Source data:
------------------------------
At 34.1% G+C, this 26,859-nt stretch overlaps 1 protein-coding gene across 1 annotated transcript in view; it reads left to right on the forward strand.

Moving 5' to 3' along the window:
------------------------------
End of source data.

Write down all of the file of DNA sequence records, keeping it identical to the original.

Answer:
At 34.1% G+C, this 26,859-nt stretch overlaps 1 protein-coding gene across 1 annotated transcript in view; it reads left to right on the forward strand.

Moving 5' to 3' along the window: